Modeling at BNFL - An Interview with Scott Owens, Research Technologist, BNFL
BNFL is an international nuclear energy business, serving Governments and nuclear utilities worldwide, and operating within a highly focused, commercial culture. The company has £2.26 billion annual turnover, with over half coming from overseas. Operating in 16 countries, BNFL employs more than 23,000 people.
Safety is BNFL's number one priority - to quote the web site "We recognise it is vital that we never lose sight of our responsibilities to the environment, our workforce and the communities in which we work and live."
Key areas of activity include:
- Fuel manufacture, reactor design and services - following the acquisition of the Westinghouse and ABB nuclear businesses, BNFL is one of the dominant forces in this £2.5 billion a year marketplace.
- Electricity generation - BNFL is responsible for power generation from the remaining operating Magnox stations in the UK.
- Spent fuel services - BNFL is one of only two key players in the global market for the management and recycling of used reactor fuel.
- Decommissioning and environmental services - BNFL is a leading player internationally in decommissioning nuclear facilities and cleaning up the legacy of the Cold War.
What follows is the transcript of an interview conducted by Accelrys with Scott Owens, Research Technologist, BNFL.
1. Which modeling, simulation and/or informatics product(s) does your company use and what role do they play in your research process?
We have Materials Studio - Discover, CASTEP, DMol3, DPD, Amorphous Cell for molecular modeling and also Tsar for quantitative structure-activity relationships (QSAR).These computational tools are used to provide fundamental understanding of processes and derive data for use by engineers. The main aim being to explain chemical and materials processes, for example corrosion and solvent extraction. This work is vital in an industry such as ours where safety is paramount.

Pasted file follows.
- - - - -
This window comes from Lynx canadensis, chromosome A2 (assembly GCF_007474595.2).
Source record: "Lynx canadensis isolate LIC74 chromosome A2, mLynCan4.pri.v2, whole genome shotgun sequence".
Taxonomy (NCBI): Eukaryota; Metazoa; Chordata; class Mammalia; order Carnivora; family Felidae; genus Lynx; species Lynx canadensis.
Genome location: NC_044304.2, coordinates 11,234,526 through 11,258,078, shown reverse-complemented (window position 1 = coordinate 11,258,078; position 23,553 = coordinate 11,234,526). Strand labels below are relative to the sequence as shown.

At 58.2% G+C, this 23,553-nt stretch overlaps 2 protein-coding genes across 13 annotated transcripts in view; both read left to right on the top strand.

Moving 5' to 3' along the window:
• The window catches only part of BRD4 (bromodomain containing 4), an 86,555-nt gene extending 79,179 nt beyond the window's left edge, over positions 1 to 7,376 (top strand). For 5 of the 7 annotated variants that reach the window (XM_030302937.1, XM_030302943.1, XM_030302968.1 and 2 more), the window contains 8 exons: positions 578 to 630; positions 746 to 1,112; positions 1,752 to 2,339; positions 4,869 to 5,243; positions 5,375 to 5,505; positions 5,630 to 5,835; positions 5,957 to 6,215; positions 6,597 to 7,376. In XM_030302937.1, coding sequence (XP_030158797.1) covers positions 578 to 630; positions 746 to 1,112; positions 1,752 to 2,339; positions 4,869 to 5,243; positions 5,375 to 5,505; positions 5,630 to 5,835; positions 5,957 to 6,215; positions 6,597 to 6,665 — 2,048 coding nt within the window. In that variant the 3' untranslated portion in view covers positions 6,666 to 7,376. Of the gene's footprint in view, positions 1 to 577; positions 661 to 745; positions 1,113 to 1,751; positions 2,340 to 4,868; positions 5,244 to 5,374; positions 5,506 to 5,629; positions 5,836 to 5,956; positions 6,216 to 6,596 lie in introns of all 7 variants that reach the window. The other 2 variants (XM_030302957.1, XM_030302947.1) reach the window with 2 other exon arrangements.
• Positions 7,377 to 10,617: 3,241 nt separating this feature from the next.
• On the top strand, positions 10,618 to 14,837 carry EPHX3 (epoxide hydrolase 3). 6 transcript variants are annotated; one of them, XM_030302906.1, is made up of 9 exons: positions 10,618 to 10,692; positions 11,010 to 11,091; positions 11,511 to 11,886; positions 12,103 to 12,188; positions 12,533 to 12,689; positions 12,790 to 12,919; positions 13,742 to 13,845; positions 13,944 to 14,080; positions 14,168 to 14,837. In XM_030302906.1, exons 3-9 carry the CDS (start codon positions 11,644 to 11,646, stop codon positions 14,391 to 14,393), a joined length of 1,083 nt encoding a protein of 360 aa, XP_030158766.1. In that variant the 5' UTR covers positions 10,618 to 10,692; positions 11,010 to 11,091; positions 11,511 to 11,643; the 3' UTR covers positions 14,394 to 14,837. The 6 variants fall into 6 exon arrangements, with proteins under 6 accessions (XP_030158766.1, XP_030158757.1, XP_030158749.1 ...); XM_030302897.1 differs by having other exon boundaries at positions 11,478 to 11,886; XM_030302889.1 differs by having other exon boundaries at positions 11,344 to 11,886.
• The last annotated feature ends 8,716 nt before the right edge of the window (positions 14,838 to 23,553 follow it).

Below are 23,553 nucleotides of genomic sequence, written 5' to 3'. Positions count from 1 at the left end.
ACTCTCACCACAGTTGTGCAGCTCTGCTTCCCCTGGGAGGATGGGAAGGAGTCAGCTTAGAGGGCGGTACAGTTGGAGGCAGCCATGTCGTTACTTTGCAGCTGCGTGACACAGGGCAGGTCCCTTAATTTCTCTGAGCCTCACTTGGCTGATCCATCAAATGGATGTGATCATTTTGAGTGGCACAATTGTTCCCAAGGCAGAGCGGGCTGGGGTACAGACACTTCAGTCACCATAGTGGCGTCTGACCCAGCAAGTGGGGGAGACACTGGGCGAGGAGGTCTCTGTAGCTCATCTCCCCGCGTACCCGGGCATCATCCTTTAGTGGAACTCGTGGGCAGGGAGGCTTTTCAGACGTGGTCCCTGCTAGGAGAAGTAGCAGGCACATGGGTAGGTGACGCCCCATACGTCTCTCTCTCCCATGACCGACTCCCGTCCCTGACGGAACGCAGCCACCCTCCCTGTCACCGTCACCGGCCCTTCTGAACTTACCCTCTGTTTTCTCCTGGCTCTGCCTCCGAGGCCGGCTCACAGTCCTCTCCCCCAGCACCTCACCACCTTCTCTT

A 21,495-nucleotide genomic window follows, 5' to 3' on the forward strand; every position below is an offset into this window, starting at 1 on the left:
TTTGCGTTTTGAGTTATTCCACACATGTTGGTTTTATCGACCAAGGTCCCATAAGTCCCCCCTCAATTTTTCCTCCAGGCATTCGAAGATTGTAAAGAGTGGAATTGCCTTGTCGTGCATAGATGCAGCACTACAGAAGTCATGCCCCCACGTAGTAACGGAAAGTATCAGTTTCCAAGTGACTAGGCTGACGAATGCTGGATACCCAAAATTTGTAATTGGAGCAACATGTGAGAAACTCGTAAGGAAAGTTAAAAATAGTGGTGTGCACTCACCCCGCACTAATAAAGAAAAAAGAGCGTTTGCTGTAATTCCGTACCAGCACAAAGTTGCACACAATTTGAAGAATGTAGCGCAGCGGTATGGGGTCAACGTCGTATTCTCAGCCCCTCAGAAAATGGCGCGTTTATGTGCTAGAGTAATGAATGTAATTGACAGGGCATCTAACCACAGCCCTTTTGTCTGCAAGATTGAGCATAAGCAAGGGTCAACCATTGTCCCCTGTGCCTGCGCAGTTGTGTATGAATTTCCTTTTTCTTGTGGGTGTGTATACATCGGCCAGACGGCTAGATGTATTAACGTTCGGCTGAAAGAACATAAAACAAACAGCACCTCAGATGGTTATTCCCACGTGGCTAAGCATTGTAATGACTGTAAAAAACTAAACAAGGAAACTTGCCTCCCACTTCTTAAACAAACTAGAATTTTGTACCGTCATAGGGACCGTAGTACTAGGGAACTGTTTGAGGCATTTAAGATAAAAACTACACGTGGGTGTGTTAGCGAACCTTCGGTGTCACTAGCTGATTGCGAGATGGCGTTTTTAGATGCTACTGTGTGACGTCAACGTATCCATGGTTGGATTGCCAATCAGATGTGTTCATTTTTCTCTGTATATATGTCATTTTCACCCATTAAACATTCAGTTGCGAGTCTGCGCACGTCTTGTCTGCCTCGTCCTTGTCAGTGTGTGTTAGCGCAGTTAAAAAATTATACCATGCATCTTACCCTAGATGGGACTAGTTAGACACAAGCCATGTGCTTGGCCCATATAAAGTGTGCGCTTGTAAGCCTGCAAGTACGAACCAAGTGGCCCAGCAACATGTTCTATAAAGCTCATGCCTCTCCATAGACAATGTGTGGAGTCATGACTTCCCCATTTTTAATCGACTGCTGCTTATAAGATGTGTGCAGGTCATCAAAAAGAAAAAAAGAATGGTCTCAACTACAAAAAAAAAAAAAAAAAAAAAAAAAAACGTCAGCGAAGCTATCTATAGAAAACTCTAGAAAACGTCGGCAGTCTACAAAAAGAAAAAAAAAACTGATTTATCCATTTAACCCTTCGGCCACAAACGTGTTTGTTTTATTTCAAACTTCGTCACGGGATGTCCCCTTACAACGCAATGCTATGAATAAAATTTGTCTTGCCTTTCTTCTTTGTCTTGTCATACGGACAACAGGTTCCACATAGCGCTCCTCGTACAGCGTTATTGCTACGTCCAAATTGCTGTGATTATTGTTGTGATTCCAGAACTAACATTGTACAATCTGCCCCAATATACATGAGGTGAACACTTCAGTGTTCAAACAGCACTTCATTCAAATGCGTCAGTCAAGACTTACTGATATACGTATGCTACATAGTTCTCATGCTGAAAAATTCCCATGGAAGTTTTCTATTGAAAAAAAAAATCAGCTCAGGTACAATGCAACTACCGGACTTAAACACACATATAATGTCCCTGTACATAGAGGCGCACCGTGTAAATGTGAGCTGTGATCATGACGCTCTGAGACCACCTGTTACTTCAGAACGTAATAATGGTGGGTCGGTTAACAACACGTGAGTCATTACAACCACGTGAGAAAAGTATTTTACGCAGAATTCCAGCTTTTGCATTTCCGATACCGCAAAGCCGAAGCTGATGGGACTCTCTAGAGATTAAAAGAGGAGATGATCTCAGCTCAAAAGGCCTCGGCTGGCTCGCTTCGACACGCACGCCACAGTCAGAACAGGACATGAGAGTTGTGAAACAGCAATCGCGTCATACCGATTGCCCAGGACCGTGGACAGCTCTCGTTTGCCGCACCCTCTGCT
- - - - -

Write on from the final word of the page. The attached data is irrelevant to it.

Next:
2. What do you use these applications for? How does this work contribute to your company's long-term goals?
For engineering support and to provide a fundamental understanding of processes. Our main goal is to improve the efficiency of current processes and to operate safely and with as low an environmental impact as possible - this can only be done by understanding how processes and materials behave.
3. What did the software enable you to do that experimentation didn't?
Lots! In the nuclear industry these tools are invaluable. Experimentation can be very expensive and comparatively high risk. Carrying out virtual experiments allows us to carry out research that would have been otherwise impossible due to safety risks, reducing the amount of traditional pilot and process scale experimentation.
4. What would you say are the main scientific advantages of using computation over experimentation?
In the nuclear industry computational simulation is both cheaper and greener than experimentation. The tools also enable us to gain a fundamental understanding of processes involved.
5. Did the use of computational techniques save resources in terms of time or money as compared to experimentation?
These tools definitely save resources - both time and money. For example, resource heavy rigorous safety justifications aren't needed to carry out experiments on the computer.
6. How quickly did your company/organization re-coup the initial investment in the software (including initial, installation and running costs) in terms of cost savings mentioned in the previous question?
Difficult to say. Our main aims are to keep plants running smoothly and safely. Computational techniques contribute to these aims.